BOOK TITLE: Artemis
BOOK AUTHOR: Andy Weir
PUBLISHER: Crown Publishing Group (NY)
November 14th 2017
GENRES: Colonization, Cyberpunk, Hard Science Fiction, Science Fiction
CHECK IT OUT AT: Goodreads
BUY IT: Buy on Amazon
Jazz Bashara is a criminal.
Well, sort of. Life on Artemis, the first and only city on the moon, is tough if you're not a rich tourist or an eccentric billionaire. So smuggling in the occasional harmless bit of contraband barely counts, right? Not when you've got debts to pay and your job as a porter barely covers the rent.
Everything changes when Jazz sees the chance to commit the perfect crime, with a reward too lucrative to turn down. But pulling off the impossible is just the start of her problems, as she learns that she's stepped square into a conspiracy for control of Artemis itself—and that now, her only chance at survival lies in a gambit even riskier than the first.
Confession: I never read The Martian.
I’m not really sure why. It hit all my must read buttons. It just never made it to my must read pile.
And I saw the movie. My rule is always read the book first. But, if you don’t read the book first, don’t go back and read it after, especially if you liked the movie. It never works.
So, when I had a chance to read Artemis, I balked a bit – because I hadn’t read Andy Weir’s first book and I hate being a bandwagon jumper. But I read the blurb and had to dive in.
And it was SO WORTH IT!
Jazz Bashara is the type of young woman who drives the mother in me crazy, but also the type of young woman I wish I had been. Brash. Brave. Smart. Funny. I imagine her pretty, but I don’t know. I really don’t think Weir ever really went into her looks, which is nice.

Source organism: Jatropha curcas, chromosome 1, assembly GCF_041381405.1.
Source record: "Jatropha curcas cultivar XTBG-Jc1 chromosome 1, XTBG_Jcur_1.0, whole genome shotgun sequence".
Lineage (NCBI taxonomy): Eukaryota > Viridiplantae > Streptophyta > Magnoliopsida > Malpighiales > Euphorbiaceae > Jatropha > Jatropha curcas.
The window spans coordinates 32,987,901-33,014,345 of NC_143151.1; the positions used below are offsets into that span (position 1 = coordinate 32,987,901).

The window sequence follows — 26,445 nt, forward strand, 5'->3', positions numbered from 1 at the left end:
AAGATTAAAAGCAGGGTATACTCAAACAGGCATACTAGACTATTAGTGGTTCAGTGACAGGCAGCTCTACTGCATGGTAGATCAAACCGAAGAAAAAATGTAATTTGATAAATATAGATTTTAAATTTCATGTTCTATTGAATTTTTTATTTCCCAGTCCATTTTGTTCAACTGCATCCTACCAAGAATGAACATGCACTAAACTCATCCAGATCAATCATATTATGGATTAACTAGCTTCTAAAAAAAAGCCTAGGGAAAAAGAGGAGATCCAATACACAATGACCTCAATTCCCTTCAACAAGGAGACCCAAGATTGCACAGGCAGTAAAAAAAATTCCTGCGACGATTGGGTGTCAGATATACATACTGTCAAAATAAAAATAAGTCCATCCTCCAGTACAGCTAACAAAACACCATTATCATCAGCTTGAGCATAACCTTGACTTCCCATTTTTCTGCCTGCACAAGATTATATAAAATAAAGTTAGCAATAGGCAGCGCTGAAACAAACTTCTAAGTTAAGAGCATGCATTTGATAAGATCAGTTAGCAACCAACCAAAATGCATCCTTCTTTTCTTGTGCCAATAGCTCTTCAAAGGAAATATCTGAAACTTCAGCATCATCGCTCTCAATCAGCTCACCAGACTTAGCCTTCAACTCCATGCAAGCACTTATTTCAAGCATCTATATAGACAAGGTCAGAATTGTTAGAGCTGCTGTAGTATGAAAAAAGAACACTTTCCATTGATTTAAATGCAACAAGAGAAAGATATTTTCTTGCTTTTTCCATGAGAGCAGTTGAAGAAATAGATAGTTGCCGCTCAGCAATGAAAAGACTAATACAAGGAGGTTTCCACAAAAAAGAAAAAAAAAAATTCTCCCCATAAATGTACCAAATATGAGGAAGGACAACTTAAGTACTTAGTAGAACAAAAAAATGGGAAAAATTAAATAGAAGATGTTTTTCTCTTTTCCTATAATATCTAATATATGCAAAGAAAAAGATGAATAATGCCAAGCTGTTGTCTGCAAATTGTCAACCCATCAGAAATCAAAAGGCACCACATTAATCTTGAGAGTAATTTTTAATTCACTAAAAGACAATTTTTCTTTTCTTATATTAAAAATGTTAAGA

But, despite her unlawful activities, Jazz has a huge streak of honesty and fairness. She’ll scoot the law as much as possible, but will not lie about it. She dabbles in half truths until confronted, and then she’ll come clean.
And she doesn’t cheat her friends.
Because of these foibles and attributes, Jazz comes off as very likable, driving the story well. Jazz is a perfect antihero, working as a criminal to save her home city from organized crime and destruction. Her brains and her guts give her what she needs to pull off her schemes.
Then there is the setting. The city of Artemis, on the moon, was just perfect. The city is any American city (although it’s not an American city) in the early 21st century. It’s been in a state of old west style frontier town, but the crime is organizing and the gangs are threatening. Artemis needs some intervention, especially after Jazz inadvertently speeds the process along in her bid to get rich quick.
Weir shows off his science chops in Artemis, and he seems to know of what he speaks. Reading articles about him and his writing process show he knows what he’s talking about and researches his topics thoroughly; which all comes through on the pages. He understands the science in science fiction enough to explain it well to a non-science person like me, and he writes the fiction part well enough to satisfy my need for good fiction.
In Jazz, he deftly portrays a young woman from a Muslim background (although she’s pretty much nonreligious), especially for a non-Muslim man. He doesn’t work hard to make her hot or sexy, although her swagger seems to do that all by itself. She’s confident and self conscious at the same time, like most women I know. He doesn’t try to make her into some science fiction sexbot, which I kind of expected. She seems pretty realistic, in my opinion (and it’s the only one I’m giving right now).
I love science fiction, but it’s hard to find good science fiction that isn’t geared toward teens or young adults. Artemis is perfect, filling in the science and the fiction parts for my adult mind.
I enjoyed Artemis immensely. Lots of fun and adventure.